I didn't know it at the time but it soon became apparent that this was no ordinary Spectrum either. As a result of Amstrad's buy-out of Sinclair, they wanted to freshen up the range, so they launched two new models - the Spectrum +2, which had a built-in tape deck, much like Amstrad's CPC 464, and the Spectrum +3, which had a built-in floppy (giggity) disc drive, like Amstrad's CPC 664 and 6128. These discs were a curious format. The biggest problem of being an owner of a Speccy, CPC, or C64 was waiting an eternity for games to load by cassette. I already knew this well before the Christmas gift, and the disc was an ideal solution to this problem. The unfortunate side-effect of this was the inevitable price increase which wasn't helped by the fact that Amstrad had opted for the 3" disc format rather than the already-popular 3.5" ones used by other computers. Needless to say, it was the stylish, jet-black +3 which I received that morning.

Thursday, 14 July 2011

Top Five Iconic Race Cars

Some people go absolutely crazy over motorsport, spending hundreds of pounds (or whatever currency they use) to travel around their country, even the world, following their favourite cars or drivers. I'm only what you'd call a casual fan myself, but even if you have no interest in the sport whatsoever, there are certain cars that stick in your mind. It may be through their glory on the track that they become well known to you, it may simply be for a distinctive colour-scheme. The reason isn't enormously important I suppose, but as far as I'm concerned, these are the five racing cars that I consider to be the most iconic:

5 - Ford GT40 (1964 - 1969)

This one is from before my time so it says a lot that it's such a familiar sight to me. It was designed by Ford for the express purpose of ending Ferrari's dominance at the Le Mans 24 Hour race. This determination supposedly stemmed from Ford's attempt to buy Ferrari in the early 60's; an attempt which Enzo Ferrari ended at the last minute, wasting millions of Ford's dollars. Whatever the reason, it was a mightily impressive car! The GT40, so called as the roof lies a mere 40 inches from the ground, was certainly very distinctive in appearance, especially with the colour scheme below. It went through several iterations during its lifetime. Being American, all of them did of course come with a monstrous V8 engine, and all of them were successful too. By the time it was retired in '69 it had won the Le Mans race four years in a row...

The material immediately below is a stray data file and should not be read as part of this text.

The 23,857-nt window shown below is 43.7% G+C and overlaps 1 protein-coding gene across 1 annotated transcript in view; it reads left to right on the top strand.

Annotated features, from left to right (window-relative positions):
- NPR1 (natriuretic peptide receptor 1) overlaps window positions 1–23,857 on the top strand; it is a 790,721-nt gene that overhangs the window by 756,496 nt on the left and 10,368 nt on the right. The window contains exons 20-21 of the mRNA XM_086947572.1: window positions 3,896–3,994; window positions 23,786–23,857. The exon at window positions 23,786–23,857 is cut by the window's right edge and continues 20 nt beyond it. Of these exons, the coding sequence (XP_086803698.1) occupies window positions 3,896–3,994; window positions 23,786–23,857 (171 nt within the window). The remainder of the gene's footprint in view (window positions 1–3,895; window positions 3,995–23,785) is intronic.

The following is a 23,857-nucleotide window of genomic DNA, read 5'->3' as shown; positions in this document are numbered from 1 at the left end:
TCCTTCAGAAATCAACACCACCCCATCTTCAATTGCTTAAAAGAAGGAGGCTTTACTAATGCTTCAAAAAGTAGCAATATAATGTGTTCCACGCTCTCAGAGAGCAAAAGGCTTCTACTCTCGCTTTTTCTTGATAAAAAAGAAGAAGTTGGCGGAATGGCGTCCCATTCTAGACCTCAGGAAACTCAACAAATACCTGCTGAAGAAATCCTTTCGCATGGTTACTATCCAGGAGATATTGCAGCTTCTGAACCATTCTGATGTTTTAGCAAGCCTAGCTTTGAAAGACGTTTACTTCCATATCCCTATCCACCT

Wednesday, 13 July 2011

Bomberman Series - Part 6

Bomberman II a.k.a. Dyna Blaster (1991)
By: Hudson Soft  Genre: Maze  Players: 1-3  Difficulty: Medium
Featured Version: Nintendo NES  First Day Score: 36,400
Also Available For: GameBoy Advance


The original Bomberman was a big success and, once Hudson had finished porting it to most systems of the time, the next release in the series was this one. It's the first numbered sequel in the series and was surprisingly only released on the NES this time, although it did make an appearance on the GBA much later. It's of the same style as many of the previous (and indeed, subsequent) games in the series and again sees Black Bomberman up to his tricks. This time he's robbed a bank and framed White Bomberman for the crime! Poor old White Bomberman is swiftly arrested and thrown in jail and it's from here that he must use his bombing skills so he can escape and bring Black Bomberman to justice. To do this he must make his way through 48 stages which are divided equally over six different areas.

Monday, 11 July 2011

Film Review #30

Larry Crowne (2011)
Director: Tom Hanks  Starring: Tom Hanks, Julia Roberts, Gugu Mbatha-Raw, Wilmer Valderrama, Cedric the Entertainer, Taraji P. Henson, Bryan Cranston, Pam Grier, George Takei, Rami Malek

Certificate: 12A  Running Time: 98 Minutes


You know, now that I stop to think about it, it's been a long time since I watched a Tom Hanks film. I had forgotten about Charlie Wilson's War until I just had a quick look at his filmography but until then I thought The Terminal was the last time I saw him in what you would call a 'Tom Hanks film'. Maybe it's just me but they don't seem to be the 'events' they once were. This is also true of Larry Crowne. It's Mr. Hanks' second directorial effort after That Thing You Do, which is a remarkable 15 years old now, and sees him returning to the kind of territory in which he first made his mark. That was a long time ago though. He's both older and wiser now, perhaps more distinguished too, but does he still have the charm? The title character in a film like this requires it and it's in this role that he's cast himself.

Saturday, 9 July 2011

Adult Games #1

Pocket Gal (1987)
By: Data East  Genre: Sports  Players: 1-2  Difficulty: Easy
Featured Version: Arcade  First Day Score: 9,300 (one credit)
Also Available For: Nothing